Unike Colvin — who reported to Barry Diller — Shetty will be reporting to Brown.

Read the full memo from Brown after the jump.

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New President at Newsweek/The Daily Beast, New York Adds to Roster

Some moves for you to start your day: Newsweek/The Daily Beast has named Rob Gregory as its President, a new position at the company. Gregory was most recently with Plum TV, and was a veteran with Wenner Media before that. Gregory said of joining the team, “Newsweek and The Daily Beast deliver the ideal combination of immediacy and perspective, with a voice that is razor sharp, smart and fearless.”

New York magazine is also adding to its roster, bringing aboard Jonathan Chait. Chait was most recently a Senior Editor at The New Republic. Chait told Politico, “Obviously I love TNR and had no plans to leave, but the opportunity at New York was irresistible. Everybody who works there raves about it, and my friends in journalism have noticed for a while it’s become phenomenal.”

The Newsweek/Daily Beast Merger Is Finally Official

It has been nearly three full months since Newsweek and The Daily Beast verified all the rumors and agreed to merge — today their deal has finally been signed, sealed, and delivered.  Although some speculated that the new media conglomerate would simply be coined “Newsbeast,” the company went with a more conservative title and will be known as The Newsweek/Daily Beast Company LLC.  As expected, Tina Brown will serve as the title’s editor-in-chief, while IAC chairman Barry Diller and Newsweek owner Sidney Harman are both directors.  Harman has also been named executive chairman of the new entity.  Former Daily Beast president Stephen Colvin will act as The Newsweek/Daily Beast’s CEO.

Harman is glad to have all the paperwork completed and ready to get the show on the road.

This is an exciting undertaking.  We are convinced that the combination of Newsweek and The Daily Beast will extend the frontiers of read and heard news opinion.  Making the complex weekly news both comprehensive and comprehensible will be our mission.

Newsweek/Daily Beast Deal Finally Complete

It’s been in the works for months, but the deal to merge Newsweek magazine and Tina Brown‘s The Daily Beast website is finally complete. As expected, The Daily Beast will be running the show. Brown will take over editorial operations for both entities and Daily Beast president Stephen Colvin will now be CEO of the joint venture. Pre-merger Newsweek owner Sidney Harman will be Executive Chairman.

Brown has been staffing up in anticipation of the merger. Yesterday it was announced she added exiled Village Voice writer Wayne Barrett and New Yorker staffer Peter J. Boyer to her crew. Not a bad way to start the week.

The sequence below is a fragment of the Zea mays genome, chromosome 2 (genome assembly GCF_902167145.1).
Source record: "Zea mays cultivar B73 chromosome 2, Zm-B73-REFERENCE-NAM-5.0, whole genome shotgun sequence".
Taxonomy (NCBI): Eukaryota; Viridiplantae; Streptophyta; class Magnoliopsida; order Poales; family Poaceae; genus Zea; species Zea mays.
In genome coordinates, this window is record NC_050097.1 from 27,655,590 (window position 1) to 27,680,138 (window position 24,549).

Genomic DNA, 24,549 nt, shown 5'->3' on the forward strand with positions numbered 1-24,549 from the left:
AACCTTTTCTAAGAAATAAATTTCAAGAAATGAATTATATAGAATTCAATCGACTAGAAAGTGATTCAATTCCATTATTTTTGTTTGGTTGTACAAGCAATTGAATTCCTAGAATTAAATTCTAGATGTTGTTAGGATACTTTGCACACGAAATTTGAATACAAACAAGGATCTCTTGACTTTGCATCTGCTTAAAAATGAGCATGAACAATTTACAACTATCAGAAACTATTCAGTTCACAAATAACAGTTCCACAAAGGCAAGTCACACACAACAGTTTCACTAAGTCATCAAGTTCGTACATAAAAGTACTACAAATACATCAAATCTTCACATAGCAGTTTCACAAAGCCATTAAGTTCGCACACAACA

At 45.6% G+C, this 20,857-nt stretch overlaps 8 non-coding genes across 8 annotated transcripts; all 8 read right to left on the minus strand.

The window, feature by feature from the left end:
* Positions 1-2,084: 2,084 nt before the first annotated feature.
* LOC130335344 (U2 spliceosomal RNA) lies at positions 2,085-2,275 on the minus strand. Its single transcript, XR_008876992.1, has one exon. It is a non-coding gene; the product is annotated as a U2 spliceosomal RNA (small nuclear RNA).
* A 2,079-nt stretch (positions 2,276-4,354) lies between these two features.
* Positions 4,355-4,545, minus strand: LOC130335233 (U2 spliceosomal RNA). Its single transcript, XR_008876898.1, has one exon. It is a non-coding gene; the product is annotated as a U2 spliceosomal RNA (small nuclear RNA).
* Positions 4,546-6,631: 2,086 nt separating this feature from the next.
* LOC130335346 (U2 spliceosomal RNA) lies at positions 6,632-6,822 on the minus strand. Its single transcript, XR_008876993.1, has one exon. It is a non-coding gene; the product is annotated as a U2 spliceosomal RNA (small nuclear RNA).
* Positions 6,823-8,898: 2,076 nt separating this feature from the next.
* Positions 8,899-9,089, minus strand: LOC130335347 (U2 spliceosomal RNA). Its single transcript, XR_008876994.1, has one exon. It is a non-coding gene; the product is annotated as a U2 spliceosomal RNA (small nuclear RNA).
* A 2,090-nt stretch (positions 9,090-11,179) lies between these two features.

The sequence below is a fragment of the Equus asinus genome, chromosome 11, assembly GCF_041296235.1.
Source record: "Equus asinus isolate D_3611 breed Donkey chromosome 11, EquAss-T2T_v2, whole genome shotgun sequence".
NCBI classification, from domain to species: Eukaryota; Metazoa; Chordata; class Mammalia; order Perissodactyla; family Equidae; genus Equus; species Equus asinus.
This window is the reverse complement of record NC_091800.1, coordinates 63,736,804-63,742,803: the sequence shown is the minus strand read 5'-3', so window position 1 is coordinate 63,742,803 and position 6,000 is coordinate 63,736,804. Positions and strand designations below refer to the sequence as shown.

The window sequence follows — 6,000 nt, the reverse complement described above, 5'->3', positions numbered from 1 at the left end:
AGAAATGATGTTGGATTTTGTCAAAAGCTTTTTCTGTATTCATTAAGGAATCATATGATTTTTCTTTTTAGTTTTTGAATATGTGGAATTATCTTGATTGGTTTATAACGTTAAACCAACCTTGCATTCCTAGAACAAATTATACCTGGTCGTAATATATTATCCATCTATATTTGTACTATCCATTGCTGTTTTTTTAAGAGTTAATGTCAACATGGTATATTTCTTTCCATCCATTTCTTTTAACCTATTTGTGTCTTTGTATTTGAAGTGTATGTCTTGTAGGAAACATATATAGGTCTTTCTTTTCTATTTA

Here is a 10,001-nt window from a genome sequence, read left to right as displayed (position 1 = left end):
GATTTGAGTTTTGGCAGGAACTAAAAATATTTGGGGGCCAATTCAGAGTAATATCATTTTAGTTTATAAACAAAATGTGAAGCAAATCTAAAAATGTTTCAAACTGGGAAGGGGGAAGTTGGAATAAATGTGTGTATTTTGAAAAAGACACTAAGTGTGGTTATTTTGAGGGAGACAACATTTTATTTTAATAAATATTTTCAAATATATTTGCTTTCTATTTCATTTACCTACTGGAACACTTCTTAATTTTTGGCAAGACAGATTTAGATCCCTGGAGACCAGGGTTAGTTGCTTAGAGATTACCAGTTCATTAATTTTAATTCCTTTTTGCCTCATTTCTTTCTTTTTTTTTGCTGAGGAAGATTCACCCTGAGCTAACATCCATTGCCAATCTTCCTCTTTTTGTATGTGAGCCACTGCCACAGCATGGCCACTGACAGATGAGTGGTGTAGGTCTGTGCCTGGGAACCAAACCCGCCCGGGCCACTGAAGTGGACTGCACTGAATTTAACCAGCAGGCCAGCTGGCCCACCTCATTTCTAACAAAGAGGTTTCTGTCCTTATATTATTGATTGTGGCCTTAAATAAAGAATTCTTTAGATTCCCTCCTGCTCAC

Press release after the jump:

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So What Does The Future Hold For The Newsweek Daily Beast Co?

Update: Yup, turns out staffers’ (and our own) speculating proved, unfortunately, correct. Mediaweek is reporting that Newsweek.com will shut down as part of the merger, even thought its audience is bigger than that of The Daily Beast. So The Beast? It got claws, yo:

The Beast is the survivor, said Stephen Colvin, the company’s new CEO, “Because the Daily Beast is a very credible and successful news and opinion Web site. And with great vitality and distinct voice.”

More news is rolling in regarding the mighty mutant that is the newly-spawned Newsweek Daily Beast Company.

The New York Observer, with it’s new Newsweek-vet media reporter, was the first to break news of the final merger (although — gloat! — we broke the story on Tina Brown‘s name being in the race for Newsweek editor in chief) and now has reaction from staffers at both camps. Here’s what they know (or, in some cases, are speculating about) so far: Brown has yet to set a clear editorial vision for new combined publication. We do know for sure, however, that she sees print and online reporting as being inherently different from one another.

As Brown herself mentioned earlier, she’s bringing Daily Beast president Stephen Colvin along for the ride as the company’s new chief executive.

Newsweek.com and The Daily Beast will merge, “almost certainly under The Daily Beast’s banner.” The question, then, is what will happen to Newsweek‘s digital properties — and its staff.. Word is that the magazine’s international editions will continue on and there will most definitely be layoffs as all is streamlined and positions are made redundant. (Our eye, and five bucks, is on digital, for now.)

Atlantic Editor On Pay Walls: “Can’t Afford To Be Ideological”

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Last night The Atlantic hosted a discussion titled “Money, Media, and the Future of HBO” with network co-president Richard Plepler and the magazine’s Jeffrey Goldberg. Also on hand were Michael Hirschorn, Stephen Colvin of The Daily Beast, and Senator Michael Bennet.

Plepler discussed the success of HBOGo, which allows subscribers to view their favorite episodes of Entourage or True Blood from any computer, and eventually on portable devices like the iPad or Blackberry. The theme of the evening seemed to be, “Piracy will always be an issue, but people will always pay for quality.”